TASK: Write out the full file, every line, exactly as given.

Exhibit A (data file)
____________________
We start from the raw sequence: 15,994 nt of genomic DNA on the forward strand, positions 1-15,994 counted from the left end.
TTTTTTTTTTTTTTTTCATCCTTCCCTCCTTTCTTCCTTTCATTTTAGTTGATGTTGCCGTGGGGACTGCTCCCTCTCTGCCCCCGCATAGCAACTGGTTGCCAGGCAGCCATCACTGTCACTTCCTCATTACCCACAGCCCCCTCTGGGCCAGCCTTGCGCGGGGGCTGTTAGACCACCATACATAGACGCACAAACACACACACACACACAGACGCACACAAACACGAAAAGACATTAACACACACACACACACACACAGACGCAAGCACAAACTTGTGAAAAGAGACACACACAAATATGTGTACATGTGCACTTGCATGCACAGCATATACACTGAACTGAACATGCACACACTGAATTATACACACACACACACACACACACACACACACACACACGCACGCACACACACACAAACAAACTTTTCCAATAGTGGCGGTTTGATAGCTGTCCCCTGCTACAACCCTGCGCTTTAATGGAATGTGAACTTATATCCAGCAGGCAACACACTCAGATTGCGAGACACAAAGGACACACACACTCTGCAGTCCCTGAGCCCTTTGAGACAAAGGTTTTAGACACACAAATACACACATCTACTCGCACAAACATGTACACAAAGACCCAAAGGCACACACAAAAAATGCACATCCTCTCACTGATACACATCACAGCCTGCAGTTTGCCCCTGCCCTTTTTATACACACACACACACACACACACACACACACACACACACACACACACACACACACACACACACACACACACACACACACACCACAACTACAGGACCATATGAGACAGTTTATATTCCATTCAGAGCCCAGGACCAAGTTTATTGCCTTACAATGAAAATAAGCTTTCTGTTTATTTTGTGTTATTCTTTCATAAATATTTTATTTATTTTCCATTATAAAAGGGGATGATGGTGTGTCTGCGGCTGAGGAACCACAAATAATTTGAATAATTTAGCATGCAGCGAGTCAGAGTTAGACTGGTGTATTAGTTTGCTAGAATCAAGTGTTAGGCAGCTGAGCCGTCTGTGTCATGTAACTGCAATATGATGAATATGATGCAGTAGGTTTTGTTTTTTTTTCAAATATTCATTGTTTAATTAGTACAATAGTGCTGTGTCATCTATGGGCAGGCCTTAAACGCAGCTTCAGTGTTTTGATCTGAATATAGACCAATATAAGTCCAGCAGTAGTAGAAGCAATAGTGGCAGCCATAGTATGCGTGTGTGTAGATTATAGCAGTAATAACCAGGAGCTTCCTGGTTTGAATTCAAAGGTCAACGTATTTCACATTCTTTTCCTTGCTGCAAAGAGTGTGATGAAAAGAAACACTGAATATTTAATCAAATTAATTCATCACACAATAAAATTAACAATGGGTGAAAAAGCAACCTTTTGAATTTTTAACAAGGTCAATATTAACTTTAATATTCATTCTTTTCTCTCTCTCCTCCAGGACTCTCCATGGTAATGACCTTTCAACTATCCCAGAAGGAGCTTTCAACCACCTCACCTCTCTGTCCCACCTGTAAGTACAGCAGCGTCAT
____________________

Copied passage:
We start from the raw sequence: 15,994 nt of genomic DNA on the forward strand, positions 1-15,994 counted from the left end.
TTTTTTTTTTTTTTTTCATCCTTCCCTCCTTTCTTCCTTTCATTTTAGTTGATGTTGCCGTGGGGACTGCTCCCTCTCTGCCCCCGCATAGCAACTGGTTGCCAGGCAGCCATCACTGTCACTTCCTCATTACCCACAGCCCCCTCTGGGCCAGCCTTGCGCGGGGGCTGTTAGACCACCATACATAGACGCACAAACACACACACACACACAGACGCACACAAACACGAAAAGACATTAACACACACACACACACACACAGACGCAAGCACAAACTTGTGAAAAGAGACACACACAAATATGTGTACATGTGCACTTGCATGCACAGCATATACACTGAACTGAACATGCACACACTGAATTATACACACACACACACACACACACACACACACACACACGCACGCACACACACACAAACAAACTTTTCCAATAGTGGCGGTTTGATAGCTGTCCCCTGCTACAACCCTGCGCTTTAATGGAATGTGAACTTATATCCAGCAGGCAACACACTCAGATTGCGAGACACAAAGGACACACACACTCTGCAGTCCCTGAGCCCTTTGAGACAAAGGTTTTAGACACACAAATACACACATCTACTCGCACAAACATGTACACAAAGACCCAAAGGCACACACAAAAAATGCACATCCTCTCACTGATACACATCACAGCCTGCAGTTTGCCCCTGCCCTTTTTATACACACACACACACACACACACACACACACACACACACACACACACACACACACACACACACACACACACACACACACACCACAACTACAGGACCATATGAGACAGTTTATATTCCATTCAGAGCCCAGGACCAAGTTTATTGCCTTACAATGAAAATAAGCTTTCTGTTTATTTTGTGTTATTCTTTCATAAATATTTTATTTATTTTCCATTATAAAAGGGGATGATGGTGTGTCTGCGGCTGAGGAACCACAAATAATTTGAATAATTTAGCATGCAGCGAGTCAGAGTTAGACTGGTGTATTAGTTTGCTAGAATCAAGTGTTAGGCAGCTGAGCCGTCTGTGTCATGTAACTGCAATATGATGAATATGATGCAGTAGGTTTTGTTTTTTTTTCAAATATTCATTGTTTAATTAGTACAATAGTGCTGTGTCATCTATGGGCAGGCCTTAAACGCAGCTTCAGTGTTTTGATCTGAATATAGACCAATATAAGTCCAGCAGTAGTAGAAGCAATAGTGGCAGCCATAGTATGCGTGTGTGTAGATTATAGCAGTAATAACCAGGAGCTTCCTGGTTTGAATTCAAAGGTCAACGTATTTCACATTCTTTTCCTTGCTGCAAAGAGTGTGATGAAAAGAAACACTGAATATTTAATCAAATTAATTCATCACACAATAAAATTAACAATGGGTGAAAAAGCAACCTTTTGAATTTTTAACAAGGTCAATATTAACTTTAATATTCATTCTTTTCTCTCTCTCCTCCAGGACTCTCCATGGTAATGACCTTTCAACTATCCCAGAAGGAGCTTTCAACCACCTCACCTCTCTGTCCCACCTGTAAGTACAGCAGCGTCAT